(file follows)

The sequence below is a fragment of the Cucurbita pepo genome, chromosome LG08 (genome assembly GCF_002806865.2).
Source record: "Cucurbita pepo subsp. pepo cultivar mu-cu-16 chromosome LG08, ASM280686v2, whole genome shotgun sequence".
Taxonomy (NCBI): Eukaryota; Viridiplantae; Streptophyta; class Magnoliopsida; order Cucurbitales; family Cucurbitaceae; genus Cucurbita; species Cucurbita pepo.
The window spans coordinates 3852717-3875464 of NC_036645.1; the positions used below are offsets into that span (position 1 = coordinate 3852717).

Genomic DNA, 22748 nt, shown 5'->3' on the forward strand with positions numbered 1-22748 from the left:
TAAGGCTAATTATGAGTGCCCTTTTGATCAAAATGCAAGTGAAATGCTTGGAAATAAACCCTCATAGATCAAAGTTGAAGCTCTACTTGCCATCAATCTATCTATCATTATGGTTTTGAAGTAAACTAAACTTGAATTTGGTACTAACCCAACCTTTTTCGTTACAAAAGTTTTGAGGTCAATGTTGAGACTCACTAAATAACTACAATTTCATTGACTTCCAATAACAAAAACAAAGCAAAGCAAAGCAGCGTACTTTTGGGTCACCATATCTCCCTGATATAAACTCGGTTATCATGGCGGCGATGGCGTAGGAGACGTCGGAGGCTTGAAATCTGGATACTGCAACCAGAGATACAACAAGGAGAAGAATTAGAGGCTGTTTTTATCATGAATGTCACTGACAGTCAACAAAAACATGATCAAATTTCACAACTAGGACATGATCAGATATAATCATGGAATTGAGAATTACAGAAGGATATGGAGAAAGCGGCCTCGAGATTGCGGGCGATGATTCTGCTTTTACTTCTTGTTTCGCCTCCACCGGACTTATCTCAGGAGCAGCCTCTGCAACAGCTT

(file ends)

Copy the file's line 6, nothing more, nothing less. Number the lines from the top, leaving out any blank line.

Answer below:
TAAGGCTAATTATGAGTGCCCTTTTGATCAAAATGCAAGTGAAATGCTTGGAAATAAACCCTCATAGATCAAAGTTGAAGCTCTACTTGCCATCAATCTATCTATCATTATGGTTTTGAAGTAAACTAAACTTGAATTTGGTACTAACCCAACCTTTTTCGTTACAAAAGTTTTGAGGTCAATGTTGAGACTCACTAAATAACTACAATTTCATTGACTTCCAATAACAAAAACAAAGCAAAGCAAAGCAGCGTACTTTTGGGTCACCATATCTCCCTGATATAAACTCGGTTATCATGGCGGCGATGGCGTAGGAGACGTCGGAGGCTTGAAATCTGGATACTGCAACCAGAGATACAACAAGGAGAAGAATTAGAGGCTGTTTTTATCATGAATGTCACTGACAGTCAACAAAAACATGATCAAATTTCACAACTAGGACATGATCAGATATAATCATGGAATTGAGAATTACAGAAGGATATGGAGAAAGCGGCCTCGAGATTGCGGGCGATGATTCTGCTTTTACTTCTTGTTTCGCCTCCACCGGACTTATCTCAGGAGCAGCCTCTGCAACAGCTT